After successfully rejuvenating Killer Instinct for the next-gen crowd, developer Double Helix Games firmly established themselves as the current reboot king. So, when they announced plans to update the arcade classic Strider for current and next-gen platforms, anticipation was understandably high.
While not a clear-cut remake of the original Strider, this 2014 version bears some striking similarities to its namesake — a smart move on Double Helix‘s part. From the no frills storyline to the bosses to the gameplay, Strider feels like an HD update done right: a combination of modern mechanics and gameplay setup, packaged around a familiar character and universe.
With little in the way of a prologue, Strider thrusts players headfirst into the action. Players once again take control of Hiryu, one of the last remaining striders: a breed of cybernetic ninjas with lightning quick reflexes and a deadly skill set. While Hiryu’s basic goal of infiltrating a Kazakh military infiltration and assassinating Grandmaster Meio might seem simple, accomplishing said task is easier said than done.
In the most basic sense, Strider is a Metroidvania-style game, a side scroller where progression walks hand-in-hand with acquiring new abilities, and will draw direct comparisons to games like Shadow Complex. Players are presented with an interconnected set of levels and paths — all bursting with color and a slick techno-Chinese art style — many of which are only accessible once players acquire a new ability by defeating a boss. It’s a formula that’s been refined time and time again, and even though Strider doesn’t add anything new to the equation, it leverages the conceit well. And by the time the credits roll, Hiryu’s arsenal will have grown to include things like throwing knives, various sword attacks (magnetic, plasma, reflecting), and a handful of movement options like your basic double jump or dash.
Combat in Strider is of the straightforward action platformer variety – i.e. when players aren’t jumping or scaling walls they’re mashing the attack button. The game does give the sense that Hiryu is a skilled fighter, but unfortunately that means few enemies, especially the basic robotic soldier and aerial drone, actually pose any few challenge. For that matter, even when the game starts throwing new abilities player’s way, they are still in most cases, mashing attack and holding forward. Hiryu’s actions might get a little more colorful or powerful, but the base combat doesn’t change much as players progress.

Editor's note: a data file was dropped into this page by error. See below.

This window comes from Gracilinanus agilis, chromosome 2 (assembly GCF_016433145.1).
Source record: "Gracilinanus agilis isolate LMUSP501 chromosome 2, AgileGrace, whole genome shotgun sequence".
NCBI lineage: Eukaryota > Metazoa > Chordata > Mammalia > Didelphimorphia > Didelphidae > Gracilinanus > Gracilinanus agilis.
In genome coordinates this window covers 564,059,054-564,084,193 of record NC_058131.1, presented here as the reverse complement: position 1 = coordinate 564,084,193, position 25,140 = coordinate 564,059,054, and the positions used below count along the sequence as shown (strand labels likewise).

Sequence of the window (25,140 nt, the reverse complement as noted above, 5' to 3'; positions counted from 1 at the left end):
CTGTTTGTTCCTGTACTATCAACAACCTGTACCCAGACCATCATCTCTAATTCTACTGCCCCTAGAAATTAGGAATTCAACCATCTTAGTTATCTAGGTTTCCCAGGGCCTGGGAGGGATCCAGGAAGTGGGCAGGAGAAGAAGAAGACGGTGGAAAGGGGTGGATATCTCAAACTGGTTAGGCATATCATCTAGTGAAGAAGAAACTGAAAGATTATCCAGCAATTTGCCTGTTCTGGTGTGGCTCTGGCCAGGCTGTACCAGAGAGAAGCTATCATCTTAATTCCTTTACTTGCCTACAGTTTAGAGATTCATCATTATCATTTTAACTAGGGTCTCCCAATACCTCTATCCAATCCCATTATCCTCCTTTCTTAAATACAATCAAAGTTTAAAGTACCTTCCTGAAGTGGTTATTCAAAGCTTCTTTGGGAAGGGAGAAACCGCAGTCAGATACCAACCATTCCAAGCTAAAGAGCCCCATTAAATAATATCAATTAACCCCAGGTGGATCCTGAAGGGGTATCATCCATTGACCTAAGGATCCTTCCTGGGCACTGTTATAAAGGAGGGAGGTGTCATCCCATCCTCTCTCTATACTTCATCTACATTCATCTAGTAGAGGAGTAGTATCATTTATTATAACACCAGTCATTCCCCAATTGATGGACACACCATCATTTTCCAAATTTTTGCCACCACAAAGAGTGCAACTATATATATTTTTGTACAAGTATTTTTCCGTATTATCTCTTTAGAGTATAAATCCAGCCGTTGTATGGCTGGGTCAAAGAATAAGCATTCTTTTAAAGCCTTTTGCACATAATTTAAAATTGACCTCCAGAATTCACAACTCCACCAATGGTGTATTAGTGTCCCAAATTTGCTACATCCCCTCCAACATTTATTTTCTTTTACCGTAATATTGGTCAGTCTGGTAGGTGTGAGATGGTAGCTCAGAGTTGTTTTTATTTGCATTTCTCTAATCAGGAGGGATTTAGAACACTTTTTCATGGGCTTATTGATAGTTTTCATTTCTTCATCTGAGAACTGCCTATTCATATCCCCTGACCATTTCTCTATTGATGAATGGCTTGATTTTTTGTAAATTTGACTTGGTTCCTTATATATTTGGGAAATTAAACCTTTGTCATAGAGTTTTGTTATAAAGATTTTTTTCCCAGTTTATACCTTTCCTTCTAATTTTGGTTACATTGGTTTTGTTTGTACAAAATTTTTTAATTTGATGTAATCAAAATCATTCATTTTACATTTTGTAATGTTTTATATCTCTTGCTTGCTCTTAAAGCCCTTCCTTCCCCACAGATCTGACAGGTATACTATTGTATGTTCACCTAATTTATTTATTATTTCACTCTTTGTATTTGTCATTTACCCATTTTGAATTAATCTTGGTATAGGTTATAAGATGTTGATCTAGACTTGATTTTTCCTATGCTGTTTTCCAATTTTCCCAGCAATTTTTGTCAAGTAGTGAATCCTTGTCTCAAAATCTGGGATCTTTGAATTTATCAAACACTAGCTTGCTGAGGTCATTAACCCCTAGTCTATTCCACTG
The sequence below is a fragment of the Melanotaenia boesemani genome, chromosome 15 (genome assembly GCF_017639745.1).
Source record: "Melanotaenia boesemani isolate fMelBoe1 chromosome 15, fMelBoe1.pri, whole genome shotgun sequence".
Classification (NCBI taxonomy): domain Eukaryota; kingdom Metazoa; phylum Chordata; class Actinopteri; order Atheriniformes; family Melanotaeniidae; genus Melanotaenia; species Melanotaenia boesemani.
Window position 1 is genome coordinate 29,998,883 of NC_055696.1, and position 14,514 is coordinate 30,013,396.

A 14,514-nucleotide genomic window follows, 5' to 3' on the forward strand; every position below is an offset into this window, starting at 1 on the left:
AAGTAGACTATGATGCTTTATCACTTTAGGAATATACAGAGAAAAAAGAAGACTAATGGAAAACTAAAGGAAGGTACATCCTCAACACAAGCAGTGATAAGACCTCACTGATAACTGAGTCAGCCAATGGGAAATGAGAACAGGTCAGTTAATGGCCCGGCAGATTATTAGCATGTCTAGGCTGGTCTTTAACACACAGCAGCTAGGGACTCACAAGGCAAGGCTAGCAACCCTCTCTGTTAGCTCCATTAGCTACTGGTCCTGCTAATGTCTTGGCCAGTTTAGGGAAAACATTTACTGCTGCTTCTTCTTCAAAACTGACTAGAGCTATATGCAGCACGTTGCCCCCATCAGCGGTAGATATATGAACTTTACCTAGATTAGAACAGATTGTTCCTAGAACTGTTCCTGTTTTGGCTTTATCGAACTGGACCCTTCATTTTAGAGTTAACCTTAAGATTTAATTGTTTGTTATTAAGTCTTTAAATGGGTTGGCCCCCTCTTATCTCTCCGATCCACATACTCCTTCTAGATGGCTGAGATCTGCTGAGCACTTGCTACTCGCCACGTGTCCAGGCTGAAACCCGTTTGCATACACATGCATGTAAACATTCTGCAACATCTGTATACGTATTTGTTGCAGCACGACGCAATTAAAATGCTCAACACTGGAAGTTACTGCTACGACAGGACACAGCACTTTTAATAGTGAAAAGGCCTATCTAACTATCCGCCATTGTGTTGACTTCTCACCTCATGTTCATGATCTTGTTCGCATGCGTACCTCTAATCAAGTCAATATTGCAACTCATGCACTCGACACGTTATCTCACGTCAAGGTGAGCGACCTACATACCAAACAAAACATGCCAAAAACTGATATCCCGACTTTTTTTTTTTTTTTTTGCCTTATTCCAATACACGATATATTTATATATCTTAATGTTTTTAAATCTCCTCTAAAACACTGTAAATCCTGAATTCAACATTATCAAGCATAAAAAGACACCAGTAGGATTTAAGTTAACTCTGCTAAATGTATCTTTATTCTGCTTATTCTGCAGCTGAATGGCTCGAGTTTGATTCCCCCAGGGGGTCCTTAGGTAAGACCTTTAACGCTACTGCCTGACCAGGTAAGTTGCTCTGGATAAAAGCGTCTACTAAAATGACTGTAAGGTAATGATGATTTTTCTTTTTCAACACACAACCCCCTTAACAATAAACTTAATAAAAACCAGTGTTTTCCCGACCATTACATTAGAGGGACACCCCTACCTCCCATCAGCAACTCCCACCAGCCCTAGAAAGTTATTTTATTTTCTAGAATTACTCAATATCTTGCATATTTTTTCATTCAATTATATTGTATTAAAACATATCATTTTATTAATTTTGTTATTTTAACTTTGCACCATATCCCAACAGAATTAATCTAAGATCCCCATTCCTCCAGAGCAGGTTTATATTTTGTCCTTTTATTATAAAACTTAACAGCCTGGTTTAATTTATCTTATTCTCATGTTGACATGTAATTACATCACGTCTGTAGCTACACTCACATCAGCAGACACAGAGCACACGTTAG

On a similar note, the enemy variety in Strider is a little lacking. Sure, the game changes the colors of the drone or soldier – a hint that a different ability or attack is required – but players will spend a lot of time mashing their way through similar combatants over and over with little consideration for their design. There are enemies beyond those basic types, ones that in addition to a change of pace actually require a little strategy, but most of them are actually weaker versions of the game’s mini-bosses.
The game’s true bosses, on the other hand, are the real joy of Strider. With almost a dozen in total, Strider‘s main foes are the stuff of arcade legend. Every boss, be it the building-size tank or the human-sized flying robot requires its own unique, equal-parts recipe of pattern and attack memorization, which is appropriately followed up by a quick barrage of your own attacks. Each boss brings something fresh and new to the table, and all are uniquely designed to fit into the game’s overarching art style. Most importantly, the bosses are challenging enough to get the player’s pulse pounding, but not enough to be frustrating.
Along the same lines as the bosses, Strider boasts a handful of creative level types that break up the monotony of “enter area, kill enemies, and advance”. Unfortunately, those levels almost exclusively fall on the back-end of the game’s 5-hour completion time, and would have been better served layered throughout the entire experience. The way the game plays around with gravity, for example, adds a smart dynamic to combat and traversal, but is criminally underutilized. Same goes for a late-game sky level, which uses wind velocity to alter the game’s basic platforming.
There are several incentives to keep the game’s experience going after the last boss, including harder difficulty setting and an objective-based challenge mode. Those who pick through the game on their first go-round – collecting all of the game’s various health, energy, and throwing knife upgrades – will find themselves sufficiently satisfied, but the replayability is there for players who want it.
As a complete package, Strider offers engaging but basic gameplay, a crisp clean art style, and boss battles that fit perfectly into the Metroidvania genre. It would have been nice if the game added something new to the genre, but as it stands Strider is an excellent entry all the same. In other words, fans of Metroid, Castlevania, Shadow Complex, or any games of that ilk should seek this one out immediately. It has its flaws, but they are easy to overlook because the game is just plain, unadulterated fun. In fact, the only thing that would make the game more enjoyable is playing in an actual arcade setting.
Have you had a chance to play Strider? What do you think? Let us know in the comments below.
Strider is available now for the PC, PS3, PS4, Xbox 360, and Xbox One. Game Rant was provided a PC code for this review.
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